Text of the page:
Ugh! The amount of bacteria on your gym equipment will make you seriously question ever working out again. Not like we’re looking for an excuse *not* to exercise, but if we were looking for a reason to skip the gym in favor of Netflix and pizza, this would be it.
While we’re all well versed on the fact that the world is a germy place and also that disinfectant wipes should be our best friends, it’s easy to forget just how filthy the objects around us every day can be. For example, your phone. Or you beauty brushes. Or even your trusty purse (*cringe*). So of course, it comes as no surprise that public gyms are playgrounds for bacteria. And according to a study conducted by EmLab & PK on behalf of FitRated (a site that compares and rates different kinds of gym equipment), your average treadmill, exercise bike and free weights are ~teeming~ with germs.
Like, *way* more germs than you’d even dream of—eeek!
For starters, do NOT go near the hand weights without some disinfectant in hand. Promise? According to the study, which collected bacteria samples from 27 pieces of equipment across three different gyms, the free weights carried an average of 1,158,381 CFU (which is a colony forming unit, for all of you non-scientific folks).
Translation: free weights have 362 times more bacteria than your average toilet seat.
The treadmill and exercise bikes performed only slightly better, with averages of 1,333,432 CFU and 1,333,417 CFU respectively. In plain speak, your treadmill has 74 times more bacteria than your water faucet. And that exercise bike is 39 times dirtier than your typical reusable cafeteria tray.
If this has you feeling less than confident about your recent gym membership, then this information isn’t going to help either. According to the study, more than 70 percent of the bacteria detected is potentially harmful to your health, with a range of nasty side effects that include (but are not limited to) skin infections and antibiotic resistance.
Okay, so… maybe taking a jog in the park sans gym equipment is the ideal exercise alternative if this study has got your gagging (like us). Or perhaps some yoga on your own personal mat is in order. Just promise that whatever you do, you’ll use some hardy disinfectant on your gym equipment, mat, shoes, etc. when you’re done.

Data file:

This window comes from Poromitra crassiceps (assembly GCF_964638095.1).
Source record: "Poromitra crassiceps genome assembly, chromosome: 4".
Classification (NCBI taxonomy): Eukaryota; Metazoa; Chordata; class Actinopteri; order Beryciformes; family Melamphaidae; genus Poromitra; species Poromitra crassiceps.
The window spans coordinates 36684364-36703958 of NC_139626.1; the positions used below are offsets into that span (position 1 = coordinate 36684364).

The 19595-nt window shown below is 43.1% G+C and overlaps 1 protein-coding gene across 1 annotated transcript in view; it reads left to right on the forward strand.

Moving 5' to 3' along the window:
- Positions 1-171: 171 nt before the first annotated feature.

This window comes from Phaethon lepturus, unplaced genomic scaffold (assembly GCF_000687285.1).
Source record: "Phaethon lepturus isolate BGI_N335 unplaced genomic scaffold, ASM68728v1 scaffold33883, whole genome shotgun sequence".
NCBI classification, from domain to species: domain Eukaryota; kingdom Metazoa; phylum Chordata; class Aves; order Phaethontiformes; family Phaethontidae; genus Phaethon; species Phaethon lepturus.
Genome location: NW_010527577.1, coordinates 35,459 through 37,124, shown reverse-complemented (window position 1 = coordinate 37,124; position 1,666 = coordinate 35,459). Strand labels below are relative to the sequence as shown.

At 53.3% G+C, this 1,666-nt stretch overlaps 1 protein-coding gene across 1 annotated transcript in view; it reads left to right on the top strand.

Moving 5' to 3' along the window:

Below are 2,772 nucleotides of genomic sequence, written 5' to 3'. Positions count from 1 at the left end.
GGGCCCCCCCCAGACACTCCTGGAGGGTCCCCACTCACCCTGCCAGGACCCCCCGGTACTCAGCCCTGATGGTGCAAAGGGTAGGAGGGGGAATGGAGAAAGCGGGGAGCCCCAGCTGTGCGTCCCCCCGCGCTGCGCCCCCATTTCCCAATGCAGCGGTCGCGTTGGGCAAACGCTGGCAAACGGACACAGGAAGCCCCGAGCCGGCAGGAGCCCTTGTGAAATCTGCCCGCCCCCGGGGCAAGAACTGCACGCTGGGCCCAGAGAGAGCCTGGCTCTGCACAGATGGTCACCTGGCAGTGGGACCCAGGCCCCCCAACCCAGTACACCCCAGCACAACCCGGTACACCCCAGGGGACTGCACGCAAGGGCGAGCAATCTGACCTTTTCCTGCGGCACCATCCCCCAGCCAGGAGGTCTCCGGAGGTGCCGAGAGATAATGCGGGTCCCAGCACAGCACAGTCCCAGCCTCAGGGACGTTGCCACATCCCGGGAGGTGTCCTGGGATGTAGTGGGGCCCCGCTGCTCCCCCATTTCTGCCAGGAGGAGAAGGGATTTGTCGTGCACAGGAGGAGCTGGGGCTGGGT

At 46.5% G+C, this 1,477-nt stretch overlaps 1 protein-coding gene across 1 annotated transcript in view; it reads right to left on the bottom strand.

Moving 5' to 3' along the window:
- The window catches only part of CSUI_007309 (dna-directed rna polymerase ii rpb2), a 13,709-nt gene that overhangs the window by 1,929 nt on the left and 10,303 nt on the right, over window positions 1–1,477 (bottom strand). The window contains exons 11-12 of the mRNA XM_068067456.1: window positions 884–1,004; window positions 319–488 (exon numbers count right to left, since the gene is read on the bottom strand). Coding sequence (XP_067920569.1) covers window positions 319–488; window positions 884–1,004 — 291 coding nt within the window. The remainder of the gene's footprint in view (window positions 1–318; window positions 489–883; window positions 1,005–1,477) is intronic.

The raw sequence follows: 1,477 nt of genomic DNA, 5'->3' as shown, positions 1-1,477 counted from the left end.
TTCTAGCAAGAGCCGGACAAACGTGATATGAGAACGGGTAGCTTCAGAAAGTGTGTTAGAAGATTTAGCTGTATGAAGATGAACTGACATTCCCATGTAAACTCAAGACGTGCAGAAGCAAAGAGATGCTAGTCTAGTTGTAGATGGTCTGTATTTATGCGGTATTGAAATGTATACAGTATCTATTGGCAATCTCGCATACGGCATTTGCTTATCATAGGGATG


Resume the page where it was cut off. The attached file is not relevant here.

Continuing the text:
*Originally appeared on Yahoo.com
Do You Own A Fitness Center? Follow These Tips To Keep Your Members Healthy & Happy
Revisit your facility's existing cleaning and maintenance plan with all key staff and contractors, and determine if any changes need to be made.
Train your staff and make sure they are implementing the current plan(s).
Inspect and clean equipment and locker rooms immediately before and after your prime-time traffic periods.
Encourage your staff to wash their hands regularly with hot water and soap. Provide protective gloves for staff and employees, especially cleaning staff.
Revisit your local health codes and the regulations.
Keep spray bottles filled with a disinfecting solution, and make towels and/or disposable disinfecting wipes available to members to wipe down surfaces and equipment. (Note: A mix of 3 tablespoons of bleach to one quart of water in a spray bottle can be used to disinfect hard, non-porous surfaces.)
Post signage and remind members to clean equipment after use.
Assign staff to periodically inspect/clean equipment and surfaces in locker rooms throughout the day.
If you provide towel and/or laundry service:
Use bleach when cleaning club towels.
Use the hottest water possible and hottest heat setting on dryers for all laundry.
Avoid overfilling washers — overloaded washers are less effective.
Avoid allowing used towels to pile up for extended periods of time; research has shown that some types of bacteria can survive and thrive in the laundry.
Educate your members:
Remind members that regular exercise improves one's immune system.
Encourage members to report cleanliness concerns to senior staff and have a system in place for responding promptly.
Encourage members to wash hands regularly with hot water and soap.
Interview a local physician and collect information from online resources such as www.cdc.gov, then share common tips for protecting oneself in your member newsletter or a special mailing.
Source: Club Cleanliness: Tips & Tactics To Help Your Members Remain Healthy, International Health, Racquet and Sportsclub Association
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